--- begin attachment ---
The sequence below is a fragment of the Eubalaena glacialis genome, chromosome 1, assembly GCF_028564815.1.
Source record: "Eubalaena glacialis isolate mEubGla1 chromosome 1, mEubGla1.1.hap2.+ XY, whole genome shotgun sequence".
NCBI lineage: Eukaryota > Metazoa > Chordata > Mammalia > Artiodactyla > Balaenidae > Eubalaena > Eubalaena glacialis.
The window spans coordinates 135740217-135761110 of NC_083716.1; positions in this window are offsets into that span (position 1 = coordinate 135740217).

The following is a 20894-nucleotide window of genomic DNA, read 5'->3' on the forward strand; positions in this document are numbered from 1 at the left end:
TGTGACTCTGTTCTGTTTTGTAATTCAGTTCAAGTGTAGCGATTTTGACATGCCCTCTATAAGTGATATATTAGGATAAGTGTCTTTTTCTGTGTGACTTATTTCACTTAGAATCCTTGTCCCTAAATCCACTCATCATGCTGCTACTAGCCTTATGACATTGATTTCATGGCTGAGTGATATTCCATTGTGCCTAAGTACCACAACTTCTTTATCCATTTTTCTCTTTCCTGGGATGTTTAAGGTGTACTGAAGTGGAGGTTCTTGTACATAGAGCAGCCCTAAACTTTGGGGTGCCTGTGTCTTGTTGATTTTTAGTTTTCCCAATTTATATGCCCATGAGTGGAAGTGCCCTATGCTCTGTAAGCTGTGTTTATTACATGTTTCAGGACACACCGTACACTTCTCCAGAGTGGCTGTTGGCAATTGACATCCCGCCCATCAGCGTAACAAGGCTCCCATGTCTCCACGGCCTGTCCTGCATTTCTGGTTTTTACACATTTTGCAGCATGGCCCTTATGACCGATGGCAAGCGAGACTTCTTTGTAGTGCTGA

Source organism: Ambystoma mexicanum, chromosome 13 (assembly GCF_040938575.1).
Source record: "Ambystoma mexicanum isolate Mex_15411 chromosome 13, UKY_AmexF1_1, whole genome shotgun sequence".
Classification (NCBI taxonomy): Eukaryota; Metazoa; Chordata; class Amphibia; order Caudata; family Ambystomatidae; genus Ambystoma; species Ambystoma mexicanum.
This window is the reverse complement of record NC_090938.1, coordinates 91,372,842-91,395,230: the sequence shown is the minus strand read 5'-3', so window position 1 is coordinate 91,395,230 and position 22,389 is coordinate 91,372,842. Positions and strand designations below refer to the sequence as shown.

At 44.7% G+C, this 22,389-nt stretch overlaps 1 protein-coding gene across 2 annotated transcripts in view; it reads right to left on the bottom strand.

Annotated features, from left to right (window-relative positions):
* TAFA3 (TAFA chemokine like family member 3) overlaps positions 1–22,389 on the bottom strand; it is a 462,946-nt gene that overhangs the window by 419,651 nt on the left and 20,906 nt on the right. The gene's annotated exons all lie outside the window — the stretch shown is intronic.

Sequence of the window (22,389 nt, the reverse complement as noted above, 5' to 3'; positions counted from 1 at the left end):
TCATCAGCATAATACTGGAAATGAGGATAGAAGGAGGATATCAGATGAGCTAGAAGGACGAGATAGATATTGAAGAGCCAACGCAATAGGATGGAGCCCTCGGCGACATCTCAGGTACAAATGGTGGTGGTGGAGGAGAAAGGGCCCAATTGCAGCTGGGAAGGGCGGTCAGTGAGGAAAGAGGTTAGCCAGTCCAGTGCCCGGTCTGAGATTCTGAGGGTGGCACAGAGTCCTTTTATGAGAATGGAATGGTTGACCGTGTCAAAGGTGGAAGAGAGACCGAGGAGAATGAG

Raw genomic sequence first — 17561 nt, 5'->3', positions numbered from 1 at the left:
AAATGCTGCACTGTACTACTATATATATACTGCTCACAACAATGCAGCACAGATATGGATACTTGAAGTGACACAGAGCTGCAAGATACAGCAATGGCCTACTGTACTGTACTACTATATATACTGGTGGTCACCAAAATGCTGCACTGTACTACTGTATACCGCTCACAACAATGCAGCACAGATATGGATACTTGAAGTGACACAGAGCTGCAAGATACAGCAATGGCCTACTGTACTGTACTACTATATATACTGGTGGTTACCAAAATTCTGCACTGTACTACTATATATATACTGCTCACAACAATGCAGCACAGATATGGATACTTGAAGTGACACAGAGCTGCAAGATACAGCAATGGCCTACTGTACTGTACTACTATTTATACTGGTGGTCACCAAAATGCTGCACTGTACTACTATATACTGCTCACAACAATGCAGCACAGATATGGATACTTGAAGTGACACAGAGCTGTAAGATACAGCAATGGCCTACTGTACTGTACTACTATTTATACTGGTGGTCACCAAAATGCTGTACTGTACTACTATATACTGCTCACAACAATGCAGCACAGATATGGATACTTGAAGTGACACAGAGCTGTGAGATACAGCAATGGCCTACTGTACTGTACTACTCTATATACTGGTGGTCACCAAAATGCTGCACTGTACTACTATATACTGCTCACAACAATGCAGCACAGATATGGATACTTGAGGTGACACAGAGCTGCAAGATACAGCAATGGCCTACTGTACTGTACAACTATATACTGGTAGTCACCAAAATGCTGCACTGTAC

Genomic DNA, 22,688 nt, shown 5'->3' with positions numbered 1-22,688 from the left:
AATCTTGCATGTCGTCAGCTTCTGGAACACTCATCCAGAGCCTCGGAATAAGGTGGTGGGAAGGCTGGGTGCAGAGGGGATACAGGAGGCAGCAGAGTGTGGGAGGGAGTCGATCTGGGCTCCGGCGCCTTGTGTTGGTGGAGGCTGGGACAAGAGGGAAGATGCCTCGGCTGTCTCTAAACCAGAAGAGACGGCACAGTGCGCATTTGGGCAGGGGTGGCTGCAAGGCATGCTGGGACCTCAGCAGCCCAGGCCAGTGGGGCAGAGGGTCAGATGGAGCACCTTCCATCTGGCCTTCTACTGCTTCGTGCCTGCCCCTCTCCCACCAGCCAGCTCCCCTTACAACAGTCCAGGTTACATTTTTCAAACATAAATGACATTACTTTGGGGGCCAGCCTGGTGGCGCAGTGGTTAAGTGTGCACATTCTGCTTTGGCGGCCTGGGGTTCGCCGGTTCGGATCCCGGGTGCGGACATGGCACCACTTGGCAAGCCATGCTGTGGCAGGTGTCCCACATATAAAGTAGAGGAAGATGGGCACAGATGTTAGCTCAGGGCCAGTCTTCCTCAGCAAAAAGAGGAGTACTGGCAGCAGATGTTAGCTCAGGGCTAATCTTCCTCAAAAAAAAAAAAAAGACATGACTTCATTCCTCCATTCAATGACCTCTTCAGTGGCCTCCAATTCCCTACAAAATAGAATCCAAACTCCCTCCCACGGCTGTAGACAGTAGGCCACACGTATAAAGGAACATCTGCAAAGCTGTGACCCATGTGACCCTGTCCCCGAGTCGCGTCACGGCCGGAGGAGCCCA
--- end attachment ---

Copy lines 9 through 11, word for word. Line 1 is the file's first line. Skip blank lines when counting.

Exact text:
Classification (NCBI taxonomy): Eukaryota; Metazoa; Chordata; class Amphibia; order Caudata; family Ambystomatidae; genus Ambystoma; species Ambystoma mexicanum.
This window is the reverse complement of record NC_090938.1, coordinates 91,372,842-91,395,230: the sequence shown is the minus strand read 5'-3', so window position 1 is coordinate 91,395,230 and position 22,389 is coordinate 91,372,842. Positions and strand designations below refer to the sequence as shown.

At 44.7% G+C, this 22,389-nt stretch overlaps 1 protein-coding gene across 2 annotated transcripts in view; it reads right to left on the bottom strand.